There is a nice lawn between the band shell and the city clock tower.

Daytona Beach Clock Tower

There are an ancient roller coaster and this charming hall filled with game machines.

Daytona Beach Amusement Hall

I took this photo from the pier where we went to lunch at Joe’s Crab Shack.

Daytona Beach

We watched a Life Guard Truck arrive on shore, but we could not figure out who they were saving. The bartender told us that there were 72 rescues the day before. Apparently, rip-currents are a big problem here.

Mike and Andy on Daytona Beach Pier

We had walked past the food trucks on the way to lunch and saw a film crew filming a woman showing her food at a table. Mike asked someone on the way back and was told that it was the Food Network filming a show about doughnuts. Mike decided to buy a doughnut but changed his mind when the woman told him it was five dollars.

Food Trucks on the Boardwalk at Daytona Beach

This is the Wyndham resort, two buildings connected by the basement and lobby levels.

Wyndham Ocean Walk
Daytona Beach

This is part of the view from the elevator lobby on the street-side of the hotel. The Intracoastal Waterway is in the foreground. The large, battleship gray structure behind the two buildings in the background is the Daytona International Speedway grandstand. I zoomed a lot.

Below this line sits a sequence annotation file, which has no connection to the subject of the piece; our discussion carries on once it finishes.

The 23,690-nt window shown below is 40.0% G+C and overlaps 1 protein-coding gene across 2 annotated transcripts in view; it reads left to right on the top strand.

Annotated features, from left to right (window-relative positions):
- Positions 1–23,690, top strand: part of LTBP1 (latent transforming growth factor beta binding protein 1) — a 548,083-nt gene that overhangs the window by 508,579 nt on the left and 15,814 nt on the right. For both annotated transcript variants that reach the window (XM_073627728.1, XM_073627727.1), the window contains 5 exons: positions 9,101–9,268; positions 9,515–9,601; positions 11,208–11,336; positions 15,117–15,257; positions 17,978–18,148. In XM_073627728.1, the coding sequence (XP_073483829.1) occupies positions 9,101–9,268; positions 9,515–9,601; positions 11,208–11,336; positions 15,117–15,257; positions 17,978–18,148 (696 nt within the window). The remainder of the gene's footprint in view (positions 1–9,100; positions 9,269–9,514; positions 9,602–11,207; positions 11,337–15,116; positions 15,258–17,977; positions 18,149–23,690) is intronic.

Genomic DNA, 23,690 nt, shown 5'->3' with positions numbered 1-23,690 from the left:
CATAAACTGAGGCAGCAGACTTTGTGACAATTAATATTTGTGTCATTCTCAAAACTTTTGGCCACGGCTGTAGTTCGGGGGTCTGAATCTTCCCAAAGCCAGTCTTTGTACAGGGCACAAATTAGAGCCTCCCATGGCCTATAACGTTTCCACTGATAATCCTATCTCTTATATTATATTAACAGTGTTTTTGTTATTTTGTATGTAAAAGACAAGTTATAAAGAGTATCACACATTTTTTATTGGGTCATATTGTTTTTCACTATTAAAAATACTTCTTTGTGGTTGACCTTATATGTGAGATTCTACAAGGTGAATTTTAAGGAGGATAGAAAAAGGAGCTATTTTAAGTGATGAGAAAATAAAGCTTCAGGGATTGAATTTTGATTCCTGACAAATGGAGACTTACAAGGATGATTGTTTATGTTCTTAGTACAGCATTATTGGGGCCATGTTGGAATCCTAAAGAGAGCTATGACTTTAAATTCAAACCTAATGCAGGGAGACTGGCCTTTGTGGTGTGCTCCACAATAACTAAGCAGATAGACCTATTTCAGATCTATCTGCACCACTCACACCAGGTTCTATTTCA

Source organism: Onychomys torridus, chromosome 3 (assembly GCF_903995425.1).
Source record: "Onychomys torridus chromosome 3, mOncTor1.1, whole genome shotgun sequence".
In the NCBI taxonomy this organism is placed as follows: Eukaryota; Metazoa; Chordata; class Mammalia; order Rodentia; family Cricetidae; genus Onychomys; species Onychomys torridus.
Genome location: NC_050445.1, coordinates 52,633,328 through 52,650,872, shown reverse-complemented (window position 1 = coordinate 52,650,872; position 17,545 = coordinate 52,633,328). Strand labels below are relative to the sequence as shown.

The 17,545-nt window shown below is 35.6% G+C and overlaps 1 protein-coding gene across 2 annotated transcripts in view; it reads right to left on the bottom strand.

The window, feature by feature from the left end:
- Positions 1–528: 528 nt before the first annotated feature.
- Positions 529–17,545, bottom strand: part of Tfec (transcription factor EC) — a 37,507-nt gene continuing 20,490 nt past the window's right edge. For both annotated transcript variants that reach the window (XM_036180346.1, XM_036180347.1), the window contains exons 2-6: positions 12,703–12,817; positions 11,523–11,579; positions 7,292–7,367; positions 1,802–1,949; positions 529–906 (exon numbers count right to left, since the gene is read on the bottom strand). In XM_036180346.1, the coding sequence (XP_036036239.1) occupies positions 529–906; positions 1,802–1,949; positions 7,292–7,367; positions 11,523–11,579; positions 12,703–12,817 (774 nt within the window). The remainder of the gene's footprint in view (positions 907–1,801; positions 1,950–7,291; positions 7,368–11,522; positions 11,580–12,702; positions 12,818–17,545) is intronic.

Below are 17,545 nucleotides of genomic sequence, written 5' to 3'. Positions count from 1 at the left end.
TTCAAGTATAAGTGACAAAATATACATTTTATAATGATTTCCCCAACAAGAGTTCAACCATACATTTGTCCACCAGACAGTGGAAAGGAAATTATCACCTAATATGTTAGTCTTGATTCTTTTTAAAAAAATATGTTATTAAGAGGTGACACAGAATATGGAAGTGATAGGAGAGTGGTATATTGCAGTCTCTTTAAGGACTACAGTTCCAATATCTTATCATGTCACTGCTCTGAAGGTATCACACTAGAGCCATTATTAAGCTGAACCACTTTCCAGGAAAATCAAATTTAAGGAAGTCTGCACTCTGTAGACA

This is the view of the beach and ocean from our balcony.

The second day, I spent a few hours on the balcony taking photographs of the pelicans flying by. Sometimes they were below us, sometimes they were above us, and sometimes, usually when I was facing the other way, they would come zooming by at eye level.

Pelican Over Daytona Beach

Andy had the best time laughing at me facing the wrong way and missing the photo-op. I caught him when he wasn’t laughing. He must have just closed his mouth.

We were so high that we were level with the airplane towing advertising banners for restaurants.

Later, I took a few gull pictures while we were sitting on a bench on the boardwalk.

It was a lazy and pleasant vacation.

April 8, 2019 – My Tiny Farm

Andy suggested that I post some photos of my garden. And, since I was beside myself when we got home last fall and found most things around the house half dead, showing the current health seemed like a good idea.

These violas were not here last fall; they were half dead when I bought four plants at the hardware store a few weeks ago. They give me such joy; it must be the purple.


The jasmine was half dead when we got home last fall, but has revived nicely. It is loaded with blooms, and the fragrance is heady, especially when there is a little breeze.